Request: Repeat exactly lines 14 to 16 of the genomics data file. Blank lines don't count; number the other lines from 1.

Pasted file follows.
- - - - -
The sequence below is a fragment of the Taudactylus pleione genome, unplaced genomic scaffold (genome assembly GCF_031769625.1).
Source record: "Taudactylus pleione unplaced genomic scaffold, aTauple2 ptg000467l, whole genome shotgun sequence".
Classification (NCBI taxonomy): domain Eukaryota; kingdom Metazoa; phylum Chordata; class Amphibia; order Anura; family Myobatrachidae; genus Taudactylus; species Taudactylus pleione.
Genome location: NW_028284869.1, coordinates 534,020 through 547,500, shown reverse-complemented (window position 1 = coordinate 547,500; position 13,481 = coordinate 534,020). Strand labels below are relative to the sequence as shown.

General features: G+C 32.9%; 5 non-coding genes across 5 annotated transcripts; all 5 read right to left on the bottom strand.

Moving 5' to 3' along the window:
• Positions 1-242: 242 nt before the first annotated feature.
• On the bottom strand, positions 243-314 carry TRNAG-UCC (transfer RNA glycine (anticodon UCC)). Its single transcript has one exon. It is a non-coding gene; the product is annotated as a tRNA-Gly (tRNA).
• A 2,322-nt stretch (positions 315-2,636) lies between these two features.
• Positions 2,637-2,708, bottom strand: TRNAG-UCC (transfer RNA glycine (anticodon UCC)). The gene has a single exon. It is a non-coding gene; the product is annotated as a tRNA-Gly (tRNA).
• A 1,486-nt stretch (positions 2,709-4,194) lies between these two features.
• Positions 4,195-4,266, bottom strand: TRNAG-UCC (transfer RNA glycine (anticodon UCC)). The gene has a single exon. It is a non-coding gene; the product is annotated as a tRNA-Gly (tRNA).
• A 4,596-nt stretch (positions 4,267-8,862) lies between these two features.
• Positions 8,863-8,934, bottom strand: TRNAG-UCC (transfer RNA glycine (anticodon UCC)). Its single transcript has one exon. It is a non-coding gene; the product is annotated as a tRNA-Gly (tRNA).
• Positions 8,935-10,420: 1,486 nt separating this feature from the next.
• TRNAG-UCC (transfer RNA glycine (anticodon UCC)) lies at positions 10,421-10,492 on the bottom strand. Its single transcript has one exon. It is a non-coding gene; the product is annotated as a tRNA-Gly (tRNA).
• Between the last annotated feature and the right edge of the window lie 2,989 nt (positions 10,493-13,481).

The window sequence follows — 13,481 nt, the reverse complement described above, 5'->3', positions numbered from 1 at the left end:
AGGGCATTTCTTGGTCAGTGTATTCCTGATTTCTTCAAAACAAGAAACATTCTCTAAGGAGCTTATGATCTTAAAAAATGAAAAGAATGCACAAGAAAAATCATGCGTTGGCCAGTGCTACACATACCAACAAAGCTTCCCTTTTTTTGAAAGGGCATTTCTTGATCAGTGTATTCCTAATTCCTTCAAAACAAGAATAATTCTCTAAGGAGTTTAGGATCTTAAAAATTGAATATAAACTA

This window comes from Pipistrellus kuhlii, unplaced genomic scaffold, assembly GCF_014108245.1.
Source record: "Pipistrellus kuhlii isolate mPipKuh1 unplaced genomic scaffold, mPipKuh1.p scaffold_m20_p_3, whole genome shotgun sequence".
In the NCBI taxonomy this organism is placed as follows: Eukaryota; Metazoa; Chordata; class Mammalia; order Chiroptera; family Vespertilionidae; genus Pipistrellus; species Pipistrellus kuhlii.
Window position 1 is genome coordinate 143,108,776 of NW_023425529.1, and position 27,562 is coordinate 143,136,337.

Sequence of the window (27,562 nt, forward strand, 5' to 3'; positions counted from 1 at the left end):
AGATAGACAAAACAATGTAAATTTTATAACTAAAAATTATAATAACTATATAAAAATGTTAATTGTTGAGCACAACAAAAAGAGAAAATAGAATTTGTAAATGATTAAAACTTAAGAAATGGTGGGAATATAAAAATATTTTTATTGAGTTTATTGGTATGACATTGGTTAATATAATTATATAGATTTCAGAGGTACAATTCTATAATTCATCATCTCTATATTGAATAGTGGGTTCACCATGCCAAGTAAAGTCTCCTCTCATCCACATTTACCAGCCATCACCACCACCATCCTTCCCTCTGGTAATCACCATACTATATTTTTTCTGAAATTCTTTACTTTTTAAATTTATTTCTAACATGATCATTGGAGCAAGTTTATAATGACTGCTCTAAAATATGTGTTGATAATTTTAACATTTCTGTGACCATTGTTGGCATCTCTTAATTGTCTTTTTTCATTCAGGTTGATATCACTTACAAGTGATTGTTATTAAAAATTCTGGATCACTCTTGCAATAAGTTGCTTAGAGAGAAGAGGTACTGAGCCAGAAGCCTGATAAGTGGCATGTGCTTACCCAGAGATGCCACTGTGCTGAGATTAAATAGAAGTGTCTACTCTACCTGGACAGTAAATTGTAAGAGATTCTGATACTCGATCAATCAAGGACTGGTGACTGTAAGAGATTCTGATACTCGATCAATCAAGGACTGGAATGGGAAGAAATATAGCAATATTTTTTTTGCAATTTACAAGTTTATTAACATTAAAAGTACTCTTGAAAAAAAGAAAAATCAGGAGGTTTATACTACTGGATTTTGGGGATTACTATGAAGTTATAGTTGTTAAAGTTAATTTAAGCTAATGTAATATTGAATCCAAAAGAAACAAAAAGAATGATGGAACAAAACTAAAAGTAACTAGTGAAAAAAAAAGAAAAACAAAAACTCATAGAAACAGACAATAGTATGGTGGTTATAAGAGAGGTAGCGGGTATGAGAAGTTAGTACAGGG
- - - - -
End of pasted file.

• Positions 8,863-8,934, bottom strand: TRNAG-UCC (transfer RNA glycine (anticodon UCC)). Its single transcript has one exon. It is a non-coding gene; the product is annotated as a tRNA-Gly (tRNA).
• Positions 8,935-10,420: 1,486 nt separating this feature from the next.
• TRNAG-UCC (transfer RNA glycine (anticodon UCC)) lies at positions 10,421-10,492 on the bottom strand. Its single transcript has one exon. It is a non-coding gene; the product is annotated as a tRNA-Gly (tRNA).